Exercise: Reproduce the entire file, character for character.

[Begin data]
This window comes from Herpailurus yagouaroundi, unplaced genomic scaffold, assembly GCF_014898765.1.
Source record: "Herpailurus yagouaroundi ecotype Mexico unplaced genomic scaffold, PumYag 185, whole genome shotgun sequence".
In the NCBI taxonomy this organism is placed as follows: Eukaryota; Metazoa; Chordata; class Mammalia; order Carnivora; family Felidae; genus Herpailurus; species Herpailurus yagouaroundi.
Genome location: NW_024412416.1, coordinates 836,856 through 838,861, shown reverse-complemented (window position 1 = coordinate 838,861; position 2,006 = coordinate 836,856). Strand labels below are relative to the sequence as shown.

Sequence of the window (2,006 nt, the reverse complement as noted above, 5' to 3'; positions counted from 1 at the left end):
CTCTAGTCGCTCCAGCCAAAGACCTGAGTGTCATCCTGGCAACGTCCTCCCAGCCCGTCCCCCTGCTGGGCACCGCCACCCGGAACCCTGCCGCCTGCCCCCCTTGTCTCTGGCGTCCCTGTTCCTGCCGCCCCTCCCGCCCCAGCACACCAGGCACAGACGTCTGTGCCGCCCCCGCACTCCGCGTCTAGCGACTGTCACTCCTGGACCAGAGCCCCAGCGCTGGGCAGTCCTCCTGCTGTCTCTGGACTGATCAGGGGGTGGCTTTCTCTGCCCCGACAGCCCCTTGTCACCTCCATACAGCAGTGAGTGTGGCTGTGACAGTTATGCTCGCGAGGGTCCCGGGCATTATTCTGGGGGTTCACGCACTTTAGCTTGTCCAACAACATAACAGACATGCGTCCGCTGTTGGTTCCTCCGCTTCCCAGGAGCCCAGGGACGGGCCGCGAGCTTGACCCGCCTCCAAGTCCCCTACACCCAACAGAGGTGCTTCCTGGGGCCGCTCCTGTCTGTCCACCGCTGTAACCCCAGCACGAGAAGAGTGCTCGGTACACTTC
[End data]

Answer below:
This window comes from Herpailurus yagouaroundi, unplaced genomic scaffold, assembly GCF_014898765.1.
Source record: "Herpailurus yagouaroundi ecotype Mexico unplaced genomic scaffold, PumYag 185, whole genome shotgun sequence".
In the NCBI taxonomy this organism is placed as follows: Eukaryota; Metazoa; Chordata; class Mammalia; order Carnivora; family Felidae; genus Herpailurus; species Herpailurus yagouaroundi.
Genome location: NW_024412416.1, coordinates 836,856 through 838,861, shown reverse-complemented (window position 1 = coordinate 838,861; position 2,006 = coordinate 836,856). Strand labels below are relative to the sequence as shown.

Sequence of the window (2,006 nt, the reverse complement as noted above, 5' to 3'; positions counted from 1 at the left end):
CTCTAGTCGCTCCAGCCAAAGACCTGAGTGTCATCCTGGCAACGTCCTCCCAGCCCGTCCCCCTGCTGGGCACCGCCACCCGGAACCCTGCCGCCTGCCCCCCTTGTCTCTGGCGTCCCTGTTCCTGCCGCCCCTCCCGCCCCAGCACACCAGGCACAGACGTCTGTGCCGCCCCCGCACTCCGCGTCTAGCGACTGTCACTCCTGGACCAGAGCCCCAGCGCTGGGCAGTCCTCCTGCTGTCTCTGGACTGATCAGGGGGTGGCTTTCTCTGCCCCGACAGCCCCTTGTCACCTCCATACAGCAGTGAGTGTGGCTGTGACAGTTATGCTCGCGAGGGTCCCGGGCATTATTCTGGGGGTTCACGCACTTTAGCTTGTCCAACAACATAACAGACATGCGTCCGCTGTTGGTTCCTCCGCTTCCCAGGAGCCCAGGGACGGGCCGCGAGCTTGACCCGCCTCCAAGTCCCCTACACCCAACAGAGGTGCTTCCTGGGGCCGCTCCTGTCTGTCCACCGCTGTAACCCCAGCACGAGAAGAGTGCTCGGTACACTTC